Caspian plover at Kuifkopvisvanger, Velddrif

WermutregenpfeiferTravelling through the western and northern cape of the Republic of South Africa (RSA) at the end of November, we visited also the West Coast National Park. We decided to stay on a charming farm at Velddrif on the banks of the Berg River in a self-catering cottage. The surroundings looked very promising.

On the last day, almost on the way up to Namaqualand we were told by the owner, that beside a pair of Red-necked Phalarope (Phalaropus lobatus) there had been an observation of a Caspian Plover (Charadrius asiaticus) the weekend before. Caspian Plover would be a lifer for me. A good reason to pay some extra time for a search.

After passing the first salt pans, we were lucky to see the Red-necked Phalaropes (Phalaropus lobatus) swimming lonely in one of the pans. On a dam between the pans in the upper parts of the area, we noted some plovers on the dam and sandpipers on the shore of the salt pan. Clearly some Kittlitz’s Plover (Charadrius pecuarius), but there were also 2 individuals of the Chestnut-banded Plover (Charadrius pallidus) which is a good bird, too.

On the far end, there seemed to be a bigger plover as well. The first impression was: American Golden-Plover (Pluvialis dominica). Unfortunately the whole flock departed due to a raptor flying over. Driving the dam further, a brownish bird flew off and showed some white flashes on the inner primaries. The bird dropped on the shores of another salt pan. Here I was able to shoot the image of the blog. The bird was cautions but not particulary shy.

At that time, I was a bit disappointed. Because of the overall appearance and some dark patches on the belly and the breast, I was still thinking of a American Golden-Plover (Pluvialis dominica), which would be good bird for Africa as well – but not the lifer I was looking for. Only on the evening I realized, that although the mantle looked dark-grey the eyebrow stripe was much more extensive as in the Golden-Plover. Ok, that was my lifer: a non-breeding plumage Caspian Plover!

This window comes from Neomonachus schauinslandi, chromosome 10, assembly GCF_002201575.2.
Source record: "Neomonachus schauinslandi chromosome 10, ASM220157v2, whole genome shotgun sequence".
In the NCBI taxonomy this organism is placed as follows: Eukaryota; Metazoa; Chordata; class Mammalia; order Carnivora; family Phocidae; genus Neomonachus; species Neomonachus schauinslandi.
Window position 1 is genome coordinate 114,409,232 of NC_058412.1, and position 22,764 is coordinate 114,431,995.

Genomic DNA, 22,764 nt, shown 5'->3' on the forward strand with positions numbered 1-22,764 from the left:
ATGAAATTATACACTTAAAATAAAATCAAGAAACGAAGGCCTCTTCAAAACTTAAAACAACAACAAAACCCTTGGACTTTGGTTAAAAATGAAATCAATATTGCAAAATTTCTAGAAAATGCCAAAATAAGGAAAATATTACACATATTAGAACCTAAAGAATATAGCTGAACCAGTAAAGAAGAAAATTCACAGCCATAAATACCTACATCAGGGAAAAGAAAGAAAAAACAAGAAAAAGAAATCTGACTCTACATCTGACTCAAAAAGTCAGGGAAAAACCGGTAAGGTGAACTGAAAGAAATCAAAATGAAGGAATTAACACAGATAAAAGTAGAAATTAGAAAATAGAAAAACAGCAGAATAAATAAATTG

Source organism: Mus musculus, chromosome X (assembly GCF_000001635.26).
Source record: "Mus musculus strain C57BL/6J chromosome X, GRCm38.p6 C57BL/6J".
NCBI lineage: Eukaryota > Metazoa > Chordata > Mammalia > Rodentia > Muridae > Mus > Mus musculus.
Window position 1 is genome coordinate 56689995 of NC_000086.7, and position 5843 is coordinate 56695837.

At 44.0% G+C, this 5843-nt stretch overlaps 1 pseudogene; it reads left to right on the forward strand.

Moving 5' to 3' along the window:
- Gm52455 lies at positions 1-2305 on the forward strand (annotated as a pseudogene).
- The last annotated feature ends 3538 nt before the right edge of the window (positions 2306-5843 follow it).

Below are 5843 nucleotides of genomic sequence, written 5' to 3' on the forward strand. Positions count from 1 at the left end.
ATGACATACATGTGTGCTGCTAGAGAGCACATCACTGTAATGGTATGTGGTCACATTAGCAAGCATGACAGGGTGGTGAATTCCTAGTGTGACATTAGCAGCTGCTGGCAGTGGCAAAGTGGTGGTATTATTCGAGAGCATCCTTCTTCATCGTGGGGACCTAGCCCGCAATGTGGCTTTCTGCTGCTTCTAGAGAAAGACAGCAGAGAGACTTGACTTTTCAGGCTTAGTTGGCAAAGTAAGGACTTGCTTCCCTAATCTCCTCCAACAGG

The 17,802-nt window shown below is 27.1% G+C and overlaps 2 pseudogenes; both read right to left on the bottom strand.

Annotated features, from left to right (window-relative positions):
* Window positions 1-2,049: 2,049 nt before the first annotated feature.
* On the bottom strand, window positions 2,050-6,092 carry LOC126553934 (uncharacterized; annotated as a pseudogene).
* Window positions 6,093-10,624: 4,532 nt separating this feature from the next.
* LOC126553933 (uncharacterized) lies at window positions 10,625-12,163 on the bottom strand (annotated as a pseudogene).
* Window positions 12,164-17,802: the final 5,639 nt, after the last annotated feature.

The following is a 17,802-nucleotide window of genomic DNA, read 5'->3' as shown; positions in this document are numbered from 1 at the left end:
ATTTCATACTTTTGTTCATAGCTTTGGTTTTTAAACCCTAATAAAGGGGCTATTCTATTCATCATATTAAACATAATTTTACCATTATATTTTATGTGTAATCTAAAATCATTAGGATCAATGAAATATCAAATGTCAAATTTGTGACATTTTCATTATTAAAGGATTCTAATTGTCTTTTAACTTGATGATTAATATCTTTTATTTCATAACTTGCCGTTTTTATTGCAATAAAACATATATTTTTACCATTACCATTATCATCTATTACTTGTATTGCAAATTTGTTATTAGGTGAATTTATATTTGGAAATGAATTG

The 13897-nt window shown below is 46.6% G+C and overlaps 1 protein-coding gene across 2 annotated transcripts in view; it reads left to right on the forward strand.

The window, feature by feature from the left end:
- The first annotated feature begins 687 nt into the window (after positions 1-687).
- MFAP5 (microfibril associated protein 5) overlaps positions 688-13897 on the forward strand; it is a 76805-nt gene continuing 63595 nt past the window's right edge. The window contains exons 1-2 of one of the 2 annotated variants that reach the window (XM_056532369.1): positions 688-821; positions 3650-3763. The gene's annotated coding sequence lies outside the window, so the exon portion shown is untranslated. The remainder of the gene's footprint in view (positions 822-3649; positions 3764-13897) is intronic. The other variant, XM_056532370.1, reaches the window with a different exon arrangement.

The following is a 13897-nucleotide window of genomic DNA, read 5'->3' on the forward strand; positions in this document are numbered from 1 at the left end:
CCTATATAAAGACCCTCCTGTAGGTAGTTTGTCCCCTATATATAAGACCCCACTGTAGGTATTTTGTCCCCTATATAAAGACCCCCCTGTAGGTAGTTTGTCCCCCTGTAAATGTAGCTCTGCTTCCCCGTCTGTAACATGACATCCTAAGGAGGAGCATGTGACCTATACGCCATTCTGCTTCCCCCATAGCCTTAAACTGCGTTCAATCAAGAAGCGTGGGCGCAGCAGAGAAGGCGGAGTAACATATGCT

In general Kliphoek Salt Pans near Velddrif is an excellent site to observe Caspian Plover with good reliability this far south in Africa. Early this year (2015) an amazing 21 Caspian Plover had been found and photographed in January at these Salt Pans in Velddrif on the Kuifkopvisvanger Farm. It must have been on the same pan just to the right of where also the Red-necked Phalarope had been hanging around.

This is also a great site for Chestnut-banded Plover (Charadrius pallidus) on the West Coast. If you want to track down some Plovers (e.g. Kittlitz’s Plovers or Chestnut-banded Plovers) on the West Coast this is the place. Please manage to make contact via CapeBirdNet with the owners of the farm and guest house, Kuifkopvisvanger, which is located on the southern shores of the berg river and is reputably a reliable spot for a number of shore bird species.

The guest farm can be contacted on 022 783 0818 and I suggest you phone ahead to make arrangements. The spot is easy to find and you will be not. We found at least 6 individuals and using our car as a hide we were able to get within about 10 metres of them.

Also for accommodation purposes, the farm at Velddrif on the banks of the Berg River is highly recommended. They offer well equipped self-catering cottages, with microwave, plate stove, kettle, toaster, fridge / freezer, indoor and outdoor braai with grid. Bedding and bath towels are provided. This for rates of ZAR350 per person sharing.

In order to meet the growing demand for top shots of the rarer species of the Palearctic Bird-Lens is keen to enrich the range of pictures of birds you can find in the western Palearctic. Trips to remote places like this one to capture images of rare birds of western Palearctic were very successful. The nice image of the blog is only a first impression, what you will find in the gallery in the “Picture-Shop” very soon. Just give a message, if could serve you with an image needed before the new pictures are online..

Other successful shootings you can see under:

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